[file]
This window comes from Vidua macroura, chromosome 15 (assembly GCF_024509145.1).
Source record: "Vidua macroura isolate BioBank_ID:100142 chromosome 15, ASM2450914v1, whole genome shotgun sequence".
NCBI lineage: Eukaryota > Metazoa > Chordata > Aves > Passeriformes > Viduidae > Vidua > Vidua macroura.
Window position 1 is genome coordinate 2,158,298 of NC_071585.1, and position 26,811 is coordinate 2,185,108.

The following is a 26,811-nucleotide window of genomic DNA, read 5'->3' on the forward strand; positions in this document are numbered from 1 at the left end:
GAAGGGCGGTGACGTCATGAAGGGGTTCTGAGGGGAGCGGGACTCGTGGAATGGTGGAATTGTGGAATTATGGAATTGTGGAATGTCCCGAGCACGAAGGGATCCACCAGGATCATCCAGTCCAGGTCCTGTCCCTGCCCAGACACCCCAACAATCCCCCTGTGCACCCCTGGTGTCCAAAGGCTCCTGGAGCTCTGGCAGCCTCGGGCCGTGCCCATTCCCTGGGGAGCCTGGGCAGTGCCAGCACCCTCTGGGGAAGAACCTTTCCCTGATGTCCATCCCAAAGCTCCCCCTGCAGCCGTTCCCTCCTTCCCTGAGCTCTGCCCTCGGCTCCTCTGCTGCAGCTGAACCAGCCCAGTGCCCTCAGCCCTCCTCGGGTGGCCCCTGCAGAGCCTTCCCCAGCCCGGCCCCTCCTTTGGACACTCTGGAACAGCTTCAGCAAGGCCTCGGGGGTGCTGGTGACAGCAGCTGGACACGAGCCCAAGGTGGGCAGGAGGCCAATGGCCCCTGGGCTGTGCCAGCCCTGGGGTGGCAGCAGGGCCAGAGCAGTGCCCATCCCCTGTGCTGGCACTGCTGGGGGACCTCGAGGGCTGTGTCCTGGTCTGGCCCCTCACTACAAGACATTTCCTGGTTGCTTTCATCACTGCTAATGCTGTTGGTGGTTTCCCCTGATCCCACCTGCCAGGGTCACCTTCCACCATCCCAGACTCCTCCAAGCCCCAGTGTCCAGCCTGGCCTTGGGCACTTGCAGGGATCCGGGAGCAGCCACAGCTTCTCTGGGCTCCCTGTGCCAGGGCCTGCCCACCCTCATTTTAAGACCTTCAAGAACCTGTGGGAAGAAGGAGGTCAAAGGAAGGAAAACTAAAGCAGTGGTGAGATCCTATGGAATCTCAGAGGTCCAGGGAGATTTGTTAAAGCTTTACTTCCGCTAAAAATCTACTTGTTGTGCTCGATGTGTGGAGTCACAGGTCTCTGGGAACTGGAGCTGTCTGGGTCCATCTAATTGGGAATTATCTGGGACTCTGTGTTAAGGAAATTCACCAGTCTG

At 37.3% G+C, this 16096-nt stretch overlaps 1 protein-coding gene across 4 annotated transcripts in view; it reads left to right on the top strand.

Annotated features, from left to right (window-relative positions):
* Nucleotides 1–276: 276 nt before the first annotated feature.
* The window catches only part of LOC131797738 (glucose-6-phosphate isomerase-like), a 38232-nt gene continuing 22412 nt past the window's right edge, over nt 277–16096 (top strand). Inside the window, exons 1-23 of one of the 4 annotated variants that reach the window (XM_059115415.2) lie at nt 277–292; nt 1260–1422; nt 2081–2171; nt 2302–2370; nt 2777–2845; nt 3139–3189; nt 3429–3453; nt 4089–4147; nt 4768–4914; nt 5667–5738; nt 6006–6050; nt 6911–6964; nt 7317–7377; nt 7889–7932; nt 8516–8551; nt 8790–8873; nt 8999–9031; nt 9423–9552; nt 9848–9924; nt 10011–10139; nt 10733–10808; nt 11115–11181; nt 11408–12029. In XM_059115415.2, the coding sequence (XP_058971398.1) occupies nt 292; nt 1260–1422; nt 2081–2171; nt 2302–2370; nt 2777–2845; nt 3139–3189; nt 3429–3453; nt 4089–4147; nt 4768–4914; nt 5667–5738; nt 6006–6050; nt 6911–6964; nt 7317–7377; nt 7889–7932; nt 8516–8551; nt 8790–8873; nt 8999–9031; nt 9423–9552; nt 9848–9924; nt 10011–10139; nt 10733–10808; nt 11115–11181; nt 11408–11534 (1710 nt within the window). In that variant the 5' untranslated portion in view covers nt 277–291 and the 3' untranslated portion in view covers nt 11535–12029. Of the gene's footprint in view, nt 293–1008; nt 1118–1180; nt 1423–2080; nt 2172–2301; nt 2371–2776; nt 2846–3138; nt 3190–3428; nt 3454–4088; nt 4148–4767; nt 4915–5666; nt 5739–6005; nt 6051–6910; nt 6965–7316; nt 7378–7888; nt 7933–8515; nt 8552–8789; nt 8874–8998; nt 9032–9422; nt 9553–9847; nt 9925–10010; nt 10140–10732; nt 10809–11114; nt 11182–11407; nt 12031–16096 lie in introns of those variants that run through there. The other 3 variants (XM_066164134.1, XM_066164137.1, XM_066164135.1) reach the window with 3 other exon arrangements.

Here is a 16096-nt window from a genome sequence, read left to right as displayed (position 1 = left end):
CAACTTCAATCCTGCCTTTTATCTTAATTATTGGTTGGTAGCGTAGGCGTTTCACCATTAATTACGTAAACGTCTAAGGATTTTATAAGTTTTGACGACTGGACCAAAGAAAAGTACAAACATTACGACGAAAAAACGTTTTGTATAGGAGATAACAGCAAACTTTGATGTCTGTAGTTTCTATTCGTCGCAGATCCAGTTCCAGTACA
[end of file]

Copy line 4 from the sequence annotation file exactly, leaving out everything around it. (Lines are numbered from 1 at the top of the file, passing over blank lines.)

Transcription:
Window position 1 is genome coordinate 2,158,298 of NC_071585.1, and position 26,811 is coordinate 2,185,108.